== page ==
Saturday, May 16, 2009

Obama's Fantasy-Based Middle-East Agenda

UPDATE: below

Israeli Prime Minister Benjamin Netanyahu arrives in Washington next week for talks with President Obama. The Administration will be pressuring Israel to accelerate the creation of a Palestinian state in most of the West Bank and Gaza and refrain from bombing Iran's nuclear facilities. Vice President Biden has been especially insistent on each.

Contrary to the Arab street and Arab kings, Netanyahu himself favors restarting peace negotiations--with Palestinians committed to diplomacy. (Israel's still waiting.) Still, Netanyahu undoubtedly remembers that Israel's unilateral withdraw from the Gaza Strip was to be a test case for full Palestinian statehood. "Gaza First", of course, was so conspicuously disastrous that Jimmy Carter could have called it an "incomplete success". And ordinary Israelis understandably fear that a nuclear-armed Iran would be tempted to carry out President Ahmadinejad's policy that Israel be "wiped off the map."

So, the conventional wisdom sees the United States and Israel "on a collision course," meaning that "significant progress is a long shot." That's bad for both nations--and for all genuine advocates of peace.

And it's largely Obama's fault. The rising tensions stem from the Administration's short-sighted desire to trade its long-standing alliance between democratic states for the ephemeral applause of Islamic autocracies, says the Heritage Foundation's Ariel Cohen in Wednesday's Christian Science Monitor:
The Obama administration is advocating steps that would jeopardize Israeli security. . . The administration supports dividing Jerusalem to make a Palestinian capital. Such division was not a happy solution for Berlin decades ago. Jerusalem should not be cut in half by barbed wire fences.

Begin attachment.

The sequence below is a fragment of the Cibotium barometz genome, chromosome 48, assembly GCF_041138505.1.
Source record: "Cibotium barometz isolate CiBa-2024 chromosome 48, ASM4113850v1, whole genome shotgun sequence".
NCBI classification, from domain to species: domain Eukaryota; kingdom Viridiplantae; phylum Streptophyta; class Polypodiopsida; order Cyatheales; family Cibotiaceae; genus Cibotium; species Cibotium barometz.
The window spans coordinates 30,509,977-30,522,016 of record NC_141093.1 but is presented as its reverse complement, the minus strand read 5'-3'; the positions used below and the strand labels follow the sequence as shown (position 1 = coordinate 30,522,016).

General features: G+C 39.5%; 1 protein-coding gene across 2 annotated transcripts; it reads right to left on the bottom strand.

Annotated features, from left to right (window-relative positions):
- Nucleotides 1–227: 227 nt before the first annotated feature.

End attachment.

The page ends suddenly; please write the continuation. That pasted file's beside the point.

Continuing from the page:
It also wants Israel to join the ineffective Nuclear Non-Proliferation Treaty. The US had committed in a bilateral agreement not to tamper with the Israeli nuclear shield. At a time when Iran seems on the verge of acquiring nuclear weapons, this is like demanding that a man in a rough neighborhood give up his shotgun when the criminal next door is getting a Kalashnikov.

All this occurs at a time when the terrorist organization Hamas is gaining strength. Polls predict that it would win Palestinian elections. If "Hamastan" arises in Gaza and the West Bank, it will probably become the next terror state, one keenly interested in destabilizing the US ally Jordan, as well.

The bigger picture is even more alarming. The administration is spending precious time and political capital trying for a quick fix to an intractable conflict. Obama and his top officials are meeting with the kings of Saudi Arabia and Jordan, the Egyptian president, the Europeans, and the Russians to effectively develop a plan that Israel had no part in formulating -- and which would be imposed on it by extreme pressure.

This grand design is based on the "Arab peace plan" penned by the Saudis. It envisions settling millions of the 1948 Palestinian refugees and their descendants in Israel, a country the size of New Jersey.

This would irrevocably change the nature of Israel and create an ever greater terror threat. In pursuing this track, the Obama administration risks repeating the mistakes of its predecessors who also eagerly embraced instant solutions. Consider Camp David II in 2000, after which Yasser Arafat triggered the second intifada that killed more than 5,000 overall.